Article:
April 18, 2018
Keeping Our Eyes on the Pies
PIES-11

On the ground at the American Pie Council National Pie Championship in Orlando.

The road to the title of best pie baker in America is a long one—for us, it’s about 450 miles. Every spring we drive from our home in Atlanta, Georgia, to Orlando, Florida—the longtime host city of the American Pie Council National Pie Championship. The competition is America’s toughest piemaking contest and is open to all comers, with contestants competing in separate divisions for amateur bakers, culinary professionals, and larger-scale commercial bakeries. While the drive is long, the seven-hour trek is actually the easiest part of the journey.

For the past six years, we have spent the majority of our post–New Year’s winter designing, testing, and retesting the recipes that we would enter in the hopes of winning at the championship. While we devote this time to developing recipes, our ideas for entries are usually hatched much earlier—often on the drive home immediately after the championship has concluded. On our drive north, we discuss the likely weaknesses of the pies that did not do so well. Were they flaws of design or execution? How did our pies compare to the winners? Were our decorations too simple or our flavors too garish?

While there is beauty and elegance in crafting a perfect apple pie with a tender, flaky, and crisp crust, toothsome tart apples, and just-sweet-enough apple goo, how does that stack up against one augmented with caramel, white chocolate, and whipped cream? We’ve had a range of outcomes over the years. The first year we competed, we came home empty-handed. Since then, we’ve racked up a dozen blue ribbons, plus a handful of second- and third-place awards between us, earning a few more awards each year than the year before. Last year, however, we shot the moon: Chris’s Checkerboard Peanut Butter Pie earned a blue ribbon and went on to earn Best of Show in the amateur division. It was an incredible feeling to finally win the big prize—humbling but also satisfying because it validated all of our hard work testing and retesting recipes over the years.

We were eager to enter this year, but we knew it would be more difficult than usual. Since last year, our circumstances had changed. We had been featured in a New York Times article, which led to a contract to write a pie cookbook with publisher Clarkson Potter. While we were the same amateur pie bakers developing our pie creations in our home kitchen, the rules of the contest saw us as something else: food writers who had to compete in the professional division. Competing as pros not only meant that our fellow competitors were trained pastry chefs and pie shop owners, but it also meant that our odds of winning were much slimmer. The categories in the professional division only bestow one first-place award and one honorable mention—fewer chances of winning than in the amateur division with its more traditional first-, second-, and third-place awards. While we aren’t pie newbies, we also aren’t seasoned pastry chefs with careers of culinary practice to draw on. Gulp.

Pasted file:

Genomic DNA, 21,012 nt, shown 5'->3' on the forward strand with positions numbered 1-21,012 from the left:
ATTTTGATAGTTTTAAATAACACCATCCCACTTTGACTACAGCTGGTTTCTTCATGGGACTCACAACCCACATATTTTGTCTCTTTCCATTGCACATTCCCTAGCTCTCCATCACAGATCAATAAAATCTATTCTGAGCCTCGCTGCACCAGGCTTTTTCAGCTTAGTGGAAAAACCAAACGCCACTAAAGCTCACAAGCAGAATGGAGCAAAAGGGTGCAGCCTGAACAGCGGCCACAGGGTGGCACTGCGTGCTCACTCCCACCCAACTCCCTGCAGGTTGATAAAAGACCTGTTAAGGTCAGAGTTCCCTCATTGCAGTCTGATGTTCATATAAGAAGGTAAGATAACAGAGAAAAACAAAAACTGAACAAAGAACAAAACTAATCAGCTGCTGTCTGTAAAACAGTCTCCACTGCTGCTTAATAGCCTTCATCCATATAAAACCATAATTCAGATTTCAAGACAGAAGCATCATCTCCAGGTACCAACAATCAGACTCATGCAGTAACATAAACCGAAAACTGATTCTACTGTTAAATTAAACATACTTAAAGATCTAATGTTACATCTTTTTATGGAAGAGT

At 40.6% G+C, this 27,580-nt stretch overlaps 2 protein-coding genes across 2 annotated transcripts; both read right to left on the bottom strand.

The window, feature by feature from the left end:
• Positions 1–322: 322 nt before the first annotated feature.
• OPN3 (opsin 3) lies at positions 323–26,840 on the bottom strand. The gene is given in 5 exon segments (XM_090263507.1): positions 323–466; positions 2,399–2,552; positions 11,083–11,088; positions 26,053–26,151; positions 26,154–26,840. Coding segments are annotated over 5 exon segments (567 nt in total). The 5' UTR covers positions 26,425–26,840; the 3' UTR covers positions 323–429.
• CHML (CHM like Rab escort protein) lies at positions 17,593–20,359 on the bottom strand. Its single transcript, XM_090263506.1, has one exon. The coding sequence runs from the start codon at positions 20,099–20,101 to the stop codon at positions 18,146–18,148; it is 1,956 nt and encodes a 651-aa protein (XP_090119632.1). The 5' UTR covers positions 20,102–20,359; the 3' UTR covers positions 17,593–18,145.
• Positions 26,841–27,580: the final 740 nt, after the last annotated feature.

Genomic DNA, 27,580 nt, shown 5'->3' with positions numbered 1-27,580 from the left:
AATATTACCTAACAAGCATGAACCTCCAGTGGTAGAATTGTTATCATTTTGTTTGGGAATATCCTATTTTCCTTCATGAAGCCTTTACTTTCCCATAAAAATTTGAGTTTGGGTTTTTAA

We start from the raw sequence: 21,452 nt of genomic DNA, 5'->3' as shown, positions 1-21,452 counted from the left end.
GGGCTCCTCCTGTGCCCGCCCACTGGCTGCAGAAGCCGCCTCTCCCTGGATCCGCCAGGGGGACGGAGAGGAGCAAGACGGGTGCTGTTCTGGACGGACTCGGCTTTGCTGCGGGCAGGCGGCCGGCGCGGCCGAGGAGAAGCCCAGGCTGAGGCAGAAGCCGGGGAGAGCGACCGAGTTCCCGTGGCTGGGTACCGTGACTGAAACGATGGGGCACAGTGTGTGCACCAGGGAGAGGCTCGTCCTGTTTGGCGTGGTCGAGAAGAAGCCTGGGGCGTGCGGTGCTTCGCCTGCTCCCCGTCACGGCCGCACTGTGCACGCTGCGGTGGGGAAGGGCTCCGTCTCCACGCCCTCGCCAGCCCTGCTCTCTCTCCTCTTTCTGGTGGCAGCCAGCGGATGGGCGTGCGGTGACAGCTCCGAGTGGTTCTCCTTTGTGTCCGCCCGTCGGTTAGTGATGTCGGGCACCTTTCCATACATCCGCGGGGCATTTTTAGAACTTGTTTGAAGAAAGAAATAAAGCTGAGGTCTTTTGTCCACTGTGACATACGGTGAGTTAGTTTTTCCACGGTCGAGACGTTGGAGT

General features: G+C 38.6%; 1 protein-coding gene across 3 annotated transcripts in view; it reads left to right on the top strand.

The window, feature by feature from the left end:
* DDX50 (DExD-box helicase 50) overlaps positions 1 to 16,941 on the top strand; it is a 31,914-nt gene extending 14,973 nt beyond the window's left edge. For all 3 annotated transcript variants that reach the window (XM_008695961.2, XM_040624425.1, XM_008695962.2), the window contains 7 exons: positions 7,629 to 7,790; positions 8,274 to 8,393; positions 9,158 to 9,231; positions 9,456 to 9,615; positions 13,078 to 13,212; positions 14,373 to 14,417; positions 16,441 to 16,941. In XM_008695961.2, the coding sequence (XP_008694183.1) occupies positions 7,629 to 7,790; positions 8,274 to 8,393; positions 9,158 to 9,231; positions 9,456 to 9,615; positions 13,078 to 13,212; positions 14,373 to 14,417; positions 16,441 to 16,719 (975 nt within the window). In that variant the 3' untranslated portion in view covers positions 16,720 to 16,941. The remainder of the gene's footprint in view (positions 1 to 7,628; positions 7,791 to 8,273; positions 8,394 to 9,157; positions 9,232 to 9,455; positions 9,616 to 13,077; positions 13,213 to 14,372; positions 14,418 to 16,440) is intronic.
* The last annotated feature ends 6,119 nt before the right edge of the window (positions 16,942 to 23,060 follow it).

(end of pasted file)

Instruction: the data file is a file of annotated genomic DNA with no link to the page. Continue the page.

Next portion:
In the early morning a few days before the competition , we loaded up our blue Mazda hatchback with all of the kitchen equipment we would need. We would be baking our pies in a rented house, so we had to be sure we brought everything we needed to fully stock our kitchen in Florida. In addition to basic kitchen tools, including fistfuls of spatulas, whisks, and saucepans, we brought along our specialty equipment, including a food airbrush, an immersion circulator for our sous vide setup, and silicone impression mats for texturing pie dough. Nestled between the rolling pins and measuring spoons, we also packed our premeasured pantry ingredients to save time on measuring. With our goal of baking 15 pies between us—in little more than one day—any minutes saved would be valuable. We also packed a large cooler filled with frozen raw pie dough and a countertop convection oven. With our ambitious slate of pies, there isn’t enough time in the day to rely on one oven. Even with two ovens, the timing would be tight for us to finish everything in one day.

We arrived at our rental house, a three-bedroom ranch with a kitchen equipped with the basics—an oven, microwave, and fridge-freezer combo and just enough counter space that we didn’t get in each other’s way too much. After unpacking the car, our first task was to test the oven for temperature accuracy, evenness, and level. This year we lucked out. Our thermometer confirmed that the oven was properly calibrated, confirmed by the 15 slices of white bread scattered across an oven rack and toasted evenly (indicating no hot spots), and the level from our toolbox reassured us that our custards would not be slanted due to uneven racks. We created stations for dough rolling, sous viding, and dishwashing before heading out to buy the ingredients we knew we could easily find at the local grocery stores, including two dozen eggs and a gallon of heavy whipping cream (diet food these pies are not).

Because pies are delivered to the Rosen Centre Hotel on Saturday at 8 a.m., we preheated the ovens at 5:30 a.m. on Friday—we needed the entire day to make our 15 entries. What followed next was a nonstop cascade of carefully choreographed activities. Because most pies bake for at least an hour (including our blind-baked crusts for cream pies), we each try very hard to remain on schedule—a few minutes here and there could set us both back significantly. When one of us removes his pie from the oven, the other should be ready to replace it with another.